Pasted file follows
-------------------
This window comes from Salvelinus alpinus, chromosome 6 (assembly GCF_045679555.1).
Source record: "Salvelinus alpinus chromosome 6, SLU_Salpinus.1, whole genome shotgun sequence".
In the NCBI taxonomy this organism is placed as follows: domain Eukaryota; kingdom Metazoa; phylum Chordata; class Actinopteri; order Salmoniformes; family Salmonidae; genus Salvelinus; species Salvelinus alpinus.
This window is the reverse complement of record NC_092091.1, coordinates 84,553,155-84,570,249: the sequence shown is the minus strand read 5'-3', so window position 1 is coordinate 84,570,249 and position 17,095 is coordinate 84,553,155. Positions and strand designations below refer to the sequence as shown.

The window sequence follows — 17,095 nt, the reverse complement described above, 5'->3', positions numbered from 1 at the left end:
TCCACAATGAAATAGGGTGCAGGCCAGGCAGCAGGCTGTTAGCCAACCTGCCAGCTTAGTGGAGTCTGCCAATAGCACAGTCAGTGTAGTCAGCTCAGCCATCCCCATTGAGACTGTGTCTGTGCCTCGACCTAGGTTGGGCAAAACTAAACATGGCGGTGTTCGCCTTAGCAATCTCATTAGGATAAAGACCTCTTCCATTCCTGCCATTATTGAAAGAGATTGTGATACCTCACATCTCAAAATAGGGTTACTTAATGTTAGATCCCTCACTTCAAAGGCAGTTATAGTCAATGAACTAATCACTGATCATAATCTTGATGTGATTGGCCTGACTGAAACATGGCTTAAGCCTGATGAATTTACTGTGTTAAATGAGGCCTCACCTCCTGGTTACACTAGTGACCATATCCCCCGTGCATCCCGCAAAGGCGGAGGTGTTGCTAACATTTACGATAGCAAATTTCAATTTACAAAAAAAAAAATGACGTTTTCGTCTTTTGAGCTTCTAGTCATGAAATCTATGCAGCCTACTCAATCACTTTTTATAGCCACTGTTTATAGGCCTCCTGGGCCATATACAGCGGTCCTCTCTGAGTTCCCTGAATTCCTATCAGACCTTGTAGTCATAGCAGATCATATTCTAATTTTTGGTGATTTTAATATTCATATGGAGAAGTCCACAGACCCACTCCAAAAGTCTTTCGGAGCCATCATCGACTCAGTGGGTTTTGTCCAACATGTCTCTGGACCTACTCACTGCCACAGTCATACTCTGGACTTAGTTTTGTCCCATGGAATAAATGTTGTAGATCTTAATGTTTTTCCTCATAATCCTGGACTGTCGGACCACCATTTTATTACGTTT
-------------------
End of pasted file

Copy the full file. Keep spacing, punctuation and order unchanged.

This window comes from Salvelinus alpinus, chromosome 6 (assembly GCF_045679555.1).
Source record: "Salvelinus alpinus chromosome 6, SLU_Salpinus.1, whole genome shotgun sequence".
In the NCBI taxonomy this organism is placed as follows: domain Eukaryota; kingdom Metazoa; phylum Chordata; class Actinopteri; order Salmoniformes; family Salmonidae; genus Salvelinus; species Salvelinus alpinus.
This window is the reverse complement of record NC_092091.1, coordinates 84,553,155-84,570,249: the sequence shown is the minus strand read 5'-3', so window position 1 is coordinate 84,570,249 and position 17,095 is coordinate 84,553,155. Positions and strand designations below refer to the sequence as shown.

The window sequence follows — 17,095 nt, the reverse complement described above, 5'->3', positions numbered from 1 at the left end:
TCCACAATGAAATAGGGTGCAGGCCAGGCAGCAGGCTGTTAGCCAACCTGCCAGCTTAGTGGAGTCTGCCAATAGCACAGTCAGTGTAGTCAGCTCAGCCATCCCCATTGAGACTGTGTCTGTGCCTCGACCTAGGTTGGGCAAAACTAAACATGGCGGTGTTCGCCTTAGCAATCTCATTAGGATAAAGACCTCTTCCATTCCTGCCATTATTGAAAGAGATTGTGATACCTCACATCTCAAAATAGGGTTACTTAATGTTAGATCCCTCACTTCAAAGGCAGTTATAGTCAATGAACTAATCACTGATCATAATCTTGATGTGATTGGCCTGACTGAAACATGGCTTAAGCCTGATGAATTTACTGTGTTAAATGAGGCCTCACCTCCTGGTTACACTAGTGACCATATCCCCCGTGCATCCCGCAAAGGCGGAGGTGTTGCTAACATTTACGATAGCAAATTTCAATTTACAAAAAAAAAAATGACGTTTTCGTCTTTTGAGCTTCTAGTCATGAAATCTATGCAGCCTACTCAATCACTTTTTATAGCCACTGTTTATAGGCCTCCTGGGCCATATACAGCGGTCCTCTCTGAGTTCCCTGAATTCCTATCAGACCTTGTAGTCATAGCAGATCATATTCTAATTTTTGGTGATTTTAATATTCATATGGAGAAGTCCACAGACCCACTCCAAAAGTCTTTCGGAGCCATCATCGACTCAGTGGGTTTTGTCCAACATGTCTCTGGACCTACTCACTGCCACAGTCATACTCTGGACTTAGTTTTGTCCCATGGAATAAATGTTGTAGATCTTAATGTTTTTCCTCATAATCCTGGACTGTCGGACCACCATTTTATTACGTTT